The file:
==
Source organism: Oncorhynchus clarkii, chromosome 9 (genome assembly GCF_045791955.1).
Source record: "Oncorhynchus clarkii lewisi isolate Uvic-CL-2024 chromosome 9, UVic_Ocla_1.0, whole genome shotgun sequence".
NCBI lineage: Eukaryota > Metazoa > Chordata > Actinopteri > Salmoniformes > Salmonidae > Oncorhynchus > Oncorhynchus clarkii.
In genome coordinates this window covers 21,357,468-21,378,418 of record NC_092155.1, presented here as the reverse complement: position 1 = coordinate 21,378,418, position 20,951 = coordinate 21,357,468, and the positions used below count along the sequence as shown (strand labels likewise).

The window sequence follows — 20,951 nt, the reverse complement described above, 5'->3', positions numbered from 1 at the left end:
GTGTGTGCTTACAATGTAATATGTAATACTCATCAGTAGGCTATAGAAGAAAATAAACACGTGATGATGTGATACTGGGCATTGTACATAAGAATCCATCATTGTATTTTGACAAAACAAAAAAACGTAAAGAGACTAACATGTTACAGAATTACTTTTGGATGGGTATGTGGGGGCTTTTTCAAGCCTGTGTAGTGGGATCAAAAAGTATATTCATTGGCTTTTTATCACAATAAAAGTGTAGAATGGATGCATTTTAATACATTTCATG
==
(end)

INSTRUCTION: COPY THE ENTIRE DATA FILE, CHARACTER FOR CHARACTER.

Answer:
Source organism: Oncorhynchus clarkii, chromosome 9 (genome assembly GCF_045791955.1).
Source record: "Oncorhynchus clarkii lewisi isolate Uvic-CL-2024 chromosome 9, UVic_Ocla_1.0, whole genome shotgun sequence".
NCBI lineage: Eukaryota > Metazoa > Chordata > Actinopteri > Salmoniformes > Salmonidae > Oncorhynchus > Oncorhynchus clarkii.
In genome coordinates this window covers 21,357,468-21,378,418 of record NC_092155.1, presented here as the reverse complement: position 1 = coordinate 21,378,418, position 20,951 = coordinate 21,357,468, and the positions used below count along the sequence as shown (strand labels likewise).

The window sequence follows — 20,951 nt, the reverse complement described above, 5'->3', positions numbered from 1 at the left end:
GTGTGTGCTTACAATGTAATATGTAATACTCATCAGTAGGCTATAGAAGAAAATAAACACGTGATGATGTGATACTGGGCATTGTACATAAGAATCCATCATTGTATTTTGACAAAACAAAAAAACGTAAAGAGACTAACATGTTACAGAATTACTTTTGGATGGGTATGTGGGGGCTTTTTCAAGCCTGTGTAGTGGGATCAAAAAGTATATTCATTGGCTTTTTATCACAATAAAAGTGTAGAATGGATGCATTTTAATACATTTCATG